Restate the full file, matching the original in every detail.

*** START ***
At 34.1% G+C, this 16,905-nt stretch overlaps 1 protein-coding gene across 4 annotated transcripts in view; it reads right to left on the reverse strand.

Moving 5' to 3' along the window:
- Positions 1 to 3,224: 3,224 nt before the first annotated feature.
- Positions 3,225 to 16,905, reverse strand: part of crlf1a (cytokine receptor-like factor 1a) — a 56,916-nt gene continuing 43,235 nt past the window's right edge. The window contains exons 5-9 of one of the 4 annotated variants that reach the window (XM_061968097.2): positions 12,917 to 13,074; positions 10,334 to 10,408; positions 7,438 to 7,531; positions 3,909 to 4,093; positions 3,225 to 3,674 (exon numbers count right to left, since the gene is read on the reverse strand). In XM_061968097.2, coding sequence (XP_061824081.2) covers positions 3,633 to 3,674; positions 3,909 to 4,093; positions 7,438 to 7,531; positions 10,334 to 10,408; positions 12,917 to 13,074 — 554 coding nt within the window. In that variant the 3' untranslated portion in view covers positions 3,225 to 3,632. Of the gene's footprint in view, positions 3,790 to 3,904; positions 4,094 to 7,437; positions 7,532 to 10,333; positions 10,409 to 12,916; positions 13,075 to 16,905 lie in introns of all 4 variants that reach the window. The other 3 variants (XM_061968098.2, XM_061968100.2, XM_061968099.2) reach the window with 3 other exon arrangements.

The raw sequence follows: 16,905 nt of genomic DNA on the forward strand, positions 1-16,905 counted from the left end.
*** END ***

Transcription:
At 34.1% G+C, this 16,905-nt stretch overlaps 1 protein-coding gene across 4 annotated transcripts in view; it reads right to left on the reverse strand.

Moving 5' to 3' along the window:
- Positions 1 to 3,224: 3,224 nt before the first annotated feature.
- Positions 3,225 to 16,905, reverse strand: part of crlf1a (cytokine receptor-like factor 1a) — a 56,916-nt gene continuing 43,235 nt past the window's right edge. The window contains exons 5-9 of one of the 4 annotated variants that reach the window (XM_061968097.2): positions 12,917 to 13,074; positions 10,334 to 10,408; positions 7,438 to 7,531; positions 3,909 to 4,093; positions 3,225 to 3,674 (exon numbers count right to left, since the gene is read on the reverse strand). In XM_061968097.2, coding sequence (XP_061824081.2) covers positions 3,633 to 3,674; positions 3,909 to 4,093; positions 7,438 to 7,531; positions 10,334 to 10,408; positions 12,917 to 13,074 — 554 coding nt within the window. In that variant the 3' untranslated portion in view covers positions 3,225 to 3,632. Of the gene's footprint in view, positions 3,790 to 3,904; positions 4,094 to 7,437; positions 7,532 to 10,333; positions 10,409 to 12,916; positions 13,075 to 16,905 lie in introns of all 4 variants that reach the window. The other 3 variants (XM_061968098.2, XM_061968100.2, XM_061968099.2) reach the window with 3 other exon arrangements.

The raw sequence follows: 16,905 nt of genomic DNA on the forward strand, positions 1-16,905 counted from the left end.